Real Estate Sites Are Dropping Neighborhood Crime Data—Here’s Why
Major real estate listing companies are opting not to publish neighborhood crime data because it may be misleading and discriminatory.
Buying a house is the most significant financial purchase many will make, which is why it’s vital to know everything about a home and its neighborhood before signing on the dotted line. The problem is that information associated with homes’ listings may not accurately reflect what’s really going on in a community. What’s more, gathering a listing’s neighborhood crime data from FBI statistics of reported crimes may be misleading and lead to discriminatory practices.
Recently Realtor.com, the official website of the National Association of Realtors, removed all neighborhood crime data from its listings. Other real estate brokerages are following suit. We consulted experts in the real estate industry to get their takes on the trend, and find out how they plan to consider their buyers’ and sellers’ interests without using neighborhood crime data.
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Reported crime differs from actual crime.
Redfin, one of Seattle’s largest real estate brokerages, will no longer publish crime data on its listings. Its reasoning? Citing the number of reported crimes reported in a neighborhood is misleading and does not reflect reports that are later determined not to have been crimes. In addition, many crimes are never reported, which further skews FBI data. Potential home buyers can get a false sense of how safe (or unsafe) a neighborhood if they’re only taking the FBI’s reported crime statistics into account.
A safe neighborhood is about more than data.
When Redfin surveyed clients, it found that the idea of a safe neighborhood didn’t necessarily coincide with neighborhood crime data. Safety is about many things, such as how fast vehicles pass by on the street in front of a house, or whether the area is prone to flooding. Home buyers can consider multiple safety factors. Regrettably, some do not look beyond neighborhood crime data, so they miss essential factors related to the overall safety of a specific neighborhood.
Home buyers can be on the lookout for terms like “quiet neighborhood” or “cul de sac,” both of which might indicate a neighborhood without a lot of traffic. If crime data is important to a buyer, their best bet is to visit the community’s local police department.
Crime data may promote racial bias.
If buyers associate unreliable crime data with race, it can affect the way they shop for their next home. Jonathan de Araujo, a licensed real estate broker with The Vantage Point Team in Lexington, Massachusetts, says that “Adding crime stats to a listing can promote racial segregation.” To avoid participating in discriminatory practices, de Araujo handles each situation according to individual clients’ concerns.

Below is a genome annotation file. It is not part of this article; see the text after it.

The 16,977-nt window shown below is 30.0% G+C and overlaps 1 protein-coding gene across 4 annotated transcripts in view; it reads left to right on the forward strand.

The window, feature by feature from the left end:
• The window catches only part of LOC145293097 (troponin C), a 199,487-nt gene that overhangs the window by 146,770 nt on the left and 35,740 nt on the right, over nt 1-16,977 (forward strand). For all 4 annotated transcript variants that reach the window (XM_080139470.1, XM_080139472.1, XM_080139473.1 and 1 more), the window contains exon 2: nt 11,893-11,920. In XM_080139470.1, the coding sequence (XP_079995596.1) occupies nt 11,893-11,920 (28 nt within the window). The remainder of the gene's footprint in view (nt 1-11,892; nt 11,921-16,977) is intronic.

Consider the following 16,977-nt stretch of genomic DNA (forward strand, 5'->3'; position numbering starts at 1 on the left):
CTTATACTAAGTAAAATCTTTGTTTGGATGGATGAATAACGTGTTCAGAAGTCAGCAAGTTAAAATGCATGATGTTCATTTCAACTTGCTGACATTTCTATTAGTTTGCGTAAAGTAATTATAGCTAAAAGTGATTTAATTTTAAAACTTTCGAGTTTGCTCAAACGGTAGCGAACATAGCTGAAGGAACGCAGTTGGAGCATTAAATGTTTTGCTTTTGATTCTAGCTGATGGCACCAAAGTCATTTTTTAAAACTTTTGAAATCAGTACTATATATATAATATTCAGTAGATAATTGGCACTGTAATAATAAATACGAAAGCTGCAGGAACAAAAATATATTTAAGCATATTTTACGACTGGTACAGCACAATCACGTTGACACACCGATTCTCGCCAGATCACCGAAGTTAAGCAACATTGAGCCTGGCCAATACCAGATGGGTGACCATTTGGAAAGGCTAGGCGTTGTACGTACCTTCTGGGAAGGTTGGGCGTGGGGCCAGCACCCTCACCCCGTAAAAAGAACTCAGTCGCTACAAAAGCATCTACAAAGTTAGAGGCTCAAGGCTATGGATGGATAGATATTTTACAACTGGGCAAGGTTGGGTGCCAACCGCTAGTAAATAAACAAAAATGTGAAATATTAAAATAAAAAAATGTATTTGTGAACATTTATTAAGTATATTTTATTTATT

De Araujo recognizes that agents have a fiduciary responsibility to their clients, so he is sure to ask his buyers what kind of safety information they’re looking for and then helps them find it. He explains that Redfin and Realtor.com have shifted the responsibility of research back to the buyer.
It could violate fair housing guidelines.
Perhaps the best way for real estate agents to address the question of crime in a neighborhood is to refer clients to the local police department. That’s what Jason Gelios, author of Think Like a REALTOR and licensed agent with Community Choice Realty in Southeast Michigan, does.
“Real estate agents are taught not to comment on that information as it can potentially violate fair housing guidelines,” he said. Gelios isn’t surprised to see the home listing sites removing crime data since many of the sites double as real estate brokers.
The Fair Housing Act of 1968 banned discrimination in the real estate industry based on race, color, national origin, religion, sex, disability, or familial status. Citing crime rate data may therefore lead to discrimination, meaning it could potentially violate Fair Housing guidelines.
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Buyers should consider information from primary sources.
Even though crime data may no longer appear on real estate listings, buyers can still obtain relevant information needed to make an informed decision elsewhere. Scott Coggins, Team Leader/Realtor with The Nashville Luxury Team at Fridrich & Clark Realty, LLC, says their brokerage has “never relied on third party aggregators of data.” Instead, “we routinely refer our clients to the direct source,” Coggins said, such as local law enforcement or sex offender registries. To prevent agents from speculating, they’re taught, “When in doubt, refer it out.”